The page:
Like many other marketing and PR blogs, we get a lot of inquiries from PR agencies and reps to write about their clients. I ignore about 80% of them.
Why? It’s mostly due to the pitch not being relevant. OMB is an agency blog with the purpose of promoting thought leadership for TopRank Online Marketing. It’s not a news site, it’s not a blog starved for ideas or in need to cover the latest software launch.
With blogger outreach, a lot of focus gets put on the hook or the angle of a pitch. Even if the message is relevant and compelling, I find a lot of those pitches still fail by leaving out one really important thing. Even if the pitch is only 90% relevant or if the hook wasn’t entirely compelling, including that one thing means there’s a good chance I’d act on it. What’s the one thing?
I’ll answer that question by sharing an example of a pitch that I recently received. It was a well written email, personalized, topically relevant, to the point, included data and bullet points and then the close just killed it for me. The classic:
“Are you interested in speaking to someone at [Company XYZ] who can talk about the big takeaways for marketers? I wanted to offer you the report before it’s released to the public Monday morning, so please let me know if you’d like me to send it over.”
Why does that close cause a sigh of disappointment from me? I get so many pitches and have so many other obligations besides being CEO of a fast growing agency, I really don’t have time to coordinate interviews with execs at companies promoting new research or products. I see this particular call to action so often, it must be what PR students get taught at University.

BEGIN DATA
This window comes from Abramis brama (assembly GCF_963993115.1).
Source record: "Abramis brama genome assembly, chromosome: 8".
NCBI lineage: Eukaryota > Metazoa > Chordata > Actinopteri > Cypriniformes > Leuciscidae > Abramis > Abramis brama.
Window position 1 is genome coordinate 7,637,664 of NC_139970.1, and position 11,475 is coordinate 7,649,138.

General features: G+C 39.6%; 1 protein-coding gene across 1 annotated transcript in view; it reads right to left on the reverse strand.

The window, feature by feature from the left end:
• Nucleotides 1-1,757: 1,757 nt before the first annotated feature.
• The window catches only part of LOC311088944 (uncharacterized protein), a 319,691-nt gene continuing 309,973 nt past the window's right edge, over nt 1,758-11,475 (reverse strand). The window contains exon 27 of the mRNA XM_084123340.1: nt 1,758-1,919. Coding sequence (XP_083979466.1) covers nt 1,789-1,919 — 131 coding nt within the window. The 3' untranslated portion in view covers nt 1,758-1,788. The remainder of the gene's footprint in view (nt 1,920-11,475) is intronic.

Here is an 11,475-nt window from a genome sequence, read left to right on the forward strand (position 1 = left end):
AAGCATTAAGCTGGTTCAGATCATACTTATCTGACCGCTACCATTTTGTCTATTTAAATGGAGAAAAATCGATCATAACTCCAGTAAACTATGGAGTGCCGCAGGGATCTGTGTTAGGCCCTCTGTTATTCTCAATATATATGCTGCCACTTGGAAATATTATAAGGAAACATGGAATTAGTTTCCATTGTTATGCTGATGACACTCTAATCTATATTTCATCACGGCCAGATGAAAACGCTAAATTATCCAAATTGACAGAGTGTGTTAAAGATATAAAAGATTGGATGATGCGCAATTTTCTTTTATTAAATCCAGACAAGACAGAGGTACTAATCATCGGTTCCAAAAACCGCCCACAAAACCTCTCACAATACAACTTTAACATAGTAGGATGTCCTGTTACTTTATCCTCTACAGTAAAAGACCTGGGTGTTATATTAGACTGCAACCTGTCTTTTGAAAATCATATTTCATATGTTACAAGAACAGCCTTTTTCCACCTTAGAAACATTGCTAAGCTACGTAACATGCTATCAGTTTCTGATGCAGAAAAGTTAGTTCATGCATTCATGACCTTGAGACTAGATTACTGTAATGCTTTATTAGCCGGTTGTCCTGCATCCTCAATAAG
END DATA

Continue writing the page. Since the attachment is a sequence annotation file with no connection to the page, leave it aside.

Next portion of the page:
What could save the pitch? What’s the one thing missing?
Provide something to share.
PR has been in the content business for a very long time and now it’s even more important, because content fuels everything we do online. Along with the stats and bullet points for the research within the email pitch, an infographic or a link to a summary of the research plus suggested social shares would have provided something to take action on.
With a release on Monday, the suggestion could be made for Tweets and other social shares to be scheduled using Hootsuite or other social media management software. It’s so simple, I don’t know why more PR and media relations – blogger relations pros aren’t doing it.
When I first wrote about blogger relations in 2006, the focus was on being relevant, personalized and understanding the difference between a blogger’s writing style and that of a journalist. Make it easy for a blogger to cover your story and you’ll see a lot more positive responses. While the PR agency is trying to meet the brand client’s expectations, they must also empathize with the preferences and goals of the bloggers they’re pitching. An interview with a company exec vs. providing or linking to compelling content that’s easy to share or use within a blog post is like night and day for an actionable blogger pitch.
If you’re a blogger, what kinds of pitches and outreach do you find most useful? Do you find it more useful when the pitch includes links to resources or media that you can point to from a blog post or share directly with your social networks? Or do you prefer the executive interview?
By the way, I just received a copy of Deirdre Breakenridge’s new book, Social Media and Public Relations: Eight New Practices for the PR Professional, which I’m sure is chock full of great blogger relations advice. Be sure to check it out on Amazon or BN.com.